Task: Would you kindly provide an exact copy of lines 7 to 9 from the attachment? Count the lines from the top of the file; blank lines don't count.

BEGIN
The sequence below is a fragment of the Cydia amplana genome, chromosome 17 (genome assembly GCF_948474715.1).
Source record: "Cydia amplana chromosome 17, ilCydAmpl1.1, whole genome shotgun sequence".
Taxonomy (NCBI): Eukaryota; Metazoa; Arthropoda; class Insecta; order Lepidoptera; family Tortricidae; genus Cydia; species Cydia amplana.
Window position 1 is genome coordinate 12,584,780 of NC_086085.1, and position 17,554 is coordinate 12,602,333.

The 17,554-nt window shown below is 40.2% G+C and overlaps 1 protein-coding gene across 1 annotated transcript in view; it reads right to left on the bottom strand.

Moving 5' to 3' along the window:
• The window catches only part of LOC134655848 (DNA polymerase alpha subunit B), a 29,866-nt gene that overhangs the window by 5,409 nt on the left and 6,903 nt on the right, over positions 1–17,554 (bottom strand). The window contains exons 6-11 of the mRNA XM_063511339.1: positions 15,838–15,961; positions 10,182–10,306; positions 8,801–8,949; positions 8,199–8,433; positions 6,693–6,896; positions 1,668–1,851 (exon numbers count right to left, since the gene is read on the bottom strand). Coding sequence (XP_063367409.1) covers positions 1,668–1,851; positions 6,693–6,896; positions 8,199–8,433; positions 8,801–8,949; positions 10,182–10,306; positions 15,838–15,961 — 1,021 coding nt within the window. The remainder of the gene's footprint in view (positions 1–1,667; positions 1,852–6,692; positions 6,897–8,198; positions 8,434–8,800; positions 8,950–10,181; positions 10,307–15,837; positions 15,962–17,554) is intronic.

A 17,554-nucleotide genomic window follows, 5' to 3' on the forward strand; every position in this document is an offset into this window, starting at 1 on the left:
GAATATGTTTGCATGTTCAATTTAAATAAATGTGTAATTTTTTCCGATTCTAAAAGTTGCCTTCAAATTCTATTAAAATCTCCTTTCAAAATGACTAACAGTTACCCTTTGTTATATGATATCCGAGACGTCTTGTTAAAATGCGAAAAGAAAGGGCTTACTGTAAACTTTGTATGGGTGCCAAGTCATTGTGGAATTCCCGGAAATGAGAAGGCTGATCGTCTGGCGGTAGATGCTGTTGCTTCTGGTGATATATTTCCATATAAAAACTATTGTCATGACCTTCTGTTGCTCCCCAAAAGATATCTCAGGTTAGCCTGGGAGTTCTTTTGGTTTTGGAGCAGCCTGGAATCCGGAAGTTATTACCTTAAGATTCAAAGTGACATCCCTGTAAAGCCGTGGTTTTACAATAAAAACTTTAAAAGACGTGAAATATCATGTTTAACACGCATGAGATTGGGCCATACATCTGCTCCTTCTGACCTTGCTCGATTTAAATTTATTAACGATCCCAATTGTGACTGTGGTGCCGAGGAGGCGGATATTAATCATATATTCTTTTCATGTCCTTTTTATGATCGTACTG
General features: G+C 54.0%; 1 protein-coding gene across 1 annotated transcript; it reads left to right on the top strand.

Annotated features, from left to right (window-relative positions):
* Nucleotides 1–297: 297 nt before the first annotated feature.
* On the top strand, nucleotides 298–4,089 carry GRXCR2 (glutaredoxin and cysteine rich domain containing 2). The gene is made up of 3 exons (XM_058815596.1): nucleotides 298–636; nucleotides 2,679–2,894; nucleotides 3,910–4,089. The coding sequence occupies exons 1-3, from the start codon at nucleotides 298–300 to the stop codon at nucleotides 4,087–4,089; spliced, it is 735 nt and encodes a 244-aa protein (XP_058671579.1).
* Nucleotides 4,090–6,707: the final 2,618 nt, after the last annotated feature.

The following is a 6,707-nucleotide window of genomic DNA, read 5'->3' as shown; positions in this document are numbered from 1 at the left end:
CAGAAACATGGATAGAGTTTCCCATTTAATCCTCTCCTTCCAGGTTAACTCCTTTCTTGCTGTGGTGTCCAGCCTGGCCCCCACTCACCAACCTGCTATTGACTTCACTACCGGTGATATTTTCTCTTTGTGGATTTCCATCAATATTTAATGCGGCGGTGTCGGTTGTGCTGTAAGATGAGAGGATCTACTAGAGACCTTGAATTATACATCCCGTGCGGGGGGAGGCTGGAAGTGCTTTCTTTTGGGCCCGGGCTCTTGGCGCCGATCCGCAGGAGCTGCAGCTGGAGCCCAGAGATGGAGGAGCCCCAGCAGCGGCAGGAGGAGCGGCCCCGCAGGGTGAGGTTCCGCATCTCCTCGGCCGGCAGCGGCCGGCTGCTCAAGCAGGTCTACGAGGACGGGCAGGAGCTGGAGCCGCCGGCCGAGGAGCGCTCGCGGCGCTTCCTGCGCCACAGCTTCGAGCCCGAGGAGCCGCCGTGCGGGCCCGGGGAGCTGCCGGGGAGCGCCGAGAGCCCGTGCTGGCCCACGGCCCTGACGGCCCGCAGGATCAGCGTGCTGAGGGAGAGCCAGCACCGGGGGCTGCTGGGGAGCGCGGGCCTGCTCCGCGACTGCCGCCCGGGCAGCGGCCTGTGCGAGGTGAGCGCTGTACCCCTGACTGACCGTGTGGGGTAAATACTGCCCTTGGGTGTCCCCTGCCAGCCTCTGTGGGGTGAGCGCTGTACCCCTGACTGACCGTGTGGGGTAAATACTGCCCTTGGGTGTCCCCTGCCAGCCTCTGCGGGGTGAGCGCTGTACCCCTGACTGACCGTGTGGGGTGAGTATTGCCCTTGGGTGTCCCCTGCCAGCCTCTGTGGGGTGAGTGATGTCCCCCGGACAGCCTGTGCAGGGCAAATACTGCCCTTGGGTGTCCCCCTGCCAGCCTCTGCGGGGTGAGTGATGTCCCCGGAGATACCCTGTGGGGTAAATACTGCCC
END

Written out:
• The window catches only part of LOC134655848 (DNA polymerase alpha subunit B), a 29,866-nt gene that overhangs the window by 5,409 nt on the left and 6,903 nt on the right, over positions 1–17,554 (bottom strand). The window contains exons 6-11 of the mRNA XM_063511339.1: positions 15,838–15,961; positions 10,182–10,306; positions 8,801–8,949; positions 8,199–8,433; positions 6,693–6,896; positions 1,668–1,851 (exon numbers count right to left, since the gene is read on the bottom strand). Coding sequence (XP_063367409.1) covers positions 1,668–1,851; positions 6,693–6,896; positions 8,199–8,433; positions 8,801–8,949; positions 10,182–10,306; positions 15,838–15,961 — 1,021 coding nt within the window. The remainder of the gene's footprint in view (positions 1–1,667; positions 1,852–6,692; positions 6,897–8,198; positions 8,434–8,800; positions 8,950–10,181; positions 10,307–15,837; positions 15,962–17,554) is intronic.

A 17,554-nucleotide genomic window follows, 5' to 3' on the forward strand; every position in this document is an offset into this window, starting at 1 on the left:
GAATATGTTTGCATGTTCAATTTAAATAAATGTGTAATTTTTTCCGATTCTAAAAGTTGCCTTCAAATTCTATTAAAATCTCCTTTCAAAATGACTAACAGTTACCCTTTGTTATATGATATCCGAGACGTCTTGTTAAAATGCGAAAAGAAAGGGCTTACTGTAAACTTTGTATGGGTGCCAAGTCATTGTGGAATTCCCGGAAATGAGAAGGCTGATCGTCTGGCGGTAGATGCTGTTGCTTCTGGTGATATATTTCCATATAAAAACTATTGTCATGACCTTCTGTTGCTCCCCAAAAGATATCTCAGGTTAGCCTGGGAGTTCTTTTGGTTTTGGAGCAGCCTGGAATCCGGAAGTTATTACCTTAAGATTCAAAGTGACATCCCTGTAAAGCCGTGGTTTTACAATAAAAACTTTAAAAGACGTGAAATATCATGTTTAACACGCATGAGATTGGGCCATACATCTGCTCCTTCTGACCTTGCTCGATTTAAATTTATTAACGATCCCAATTGTGACTGTGGTGCCGAGGAGGCGGATATTAATCATATATTCTTTTCATGTCCTTTTTATGATCGTACTG